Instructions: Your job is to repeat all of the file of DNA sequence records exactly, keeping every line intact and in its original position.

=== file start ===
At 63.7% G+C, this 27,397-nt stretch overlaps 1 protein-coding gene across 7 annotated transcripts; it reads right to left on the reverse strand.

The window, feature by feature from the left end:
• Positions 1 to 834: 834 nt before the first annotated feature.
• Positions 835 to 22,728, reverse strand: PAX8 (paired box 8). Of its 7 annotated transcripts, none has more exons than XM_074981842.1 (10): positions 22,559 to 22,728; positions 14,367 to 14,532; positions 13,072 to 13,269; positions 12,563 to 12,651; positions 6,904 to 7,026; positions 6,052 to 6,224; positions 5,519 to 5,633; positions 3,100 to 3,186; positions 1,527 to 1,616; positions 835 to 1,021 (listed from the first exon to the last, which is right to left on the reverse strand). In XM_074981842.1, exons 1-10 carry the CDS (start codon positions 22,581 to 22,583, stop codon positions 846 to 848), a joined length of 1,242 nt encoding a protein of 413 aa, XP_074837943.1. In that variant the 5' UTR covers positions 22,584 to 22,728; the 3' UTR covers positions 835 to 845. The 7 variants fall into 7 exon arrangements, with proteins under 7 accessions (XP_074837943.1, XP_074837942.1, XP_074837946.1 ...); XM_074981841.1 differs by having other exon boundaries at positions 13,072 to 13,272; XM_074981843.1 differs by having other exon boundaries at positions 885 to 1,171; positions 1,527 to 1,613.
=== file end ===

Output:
At 63.7% G+C, this 27,397-nt stretch overlaps 1 protein-coding gene across 7 annotated transcripts; it reads right to left on the reverse strand.

The window, feature by feature from the left end:
• Positions 1 to 834: 834 nt before the first annotated feature.
• Positions 835 to 22,728, reverse strand: PAX8 (paired box 8). Of its 7 annotated transcripts, none has more exons than XM_074981842.1 (10): positions 22,559 to 22,728; positions 14,367 to 14,532; positions 13,072 to 13,269; positions 12,563 to 12,651; positions 6,904 to 7,026; positions 6,052 to 6,224; positions 5,519 to 5,633; positions 3,100 to 3,186; positions 1,527 to 1,616; positions 835 to 1,021 (listed from the first exon to the last, which is right to left on the reverse strand). In XM_074981842.1, exons 1-10 carry the CDS (start codon positions 22,581 to 22,583, stop codon positions 846 to 848), a joined length of 1,242 nt encoding a protein of 413 aa, XP_074837943.1. In that variant the 5' UTR covers positions 22,584 to 22,728; the 3' UTR covers positions 835 to 845. The 7 variants fall into 7 exon arrangements, with proteins under 7 accessions (XP_074837943.1, XP_074837942.1, XP_074837946.1 ...); XM_074981841.1 differs by having other exon boundaries at positions 13,072 to 13,272; XM_074981843.1 differs by having other exon boundaries at positions 885 to 1,171; positions 1,527 to 1,613.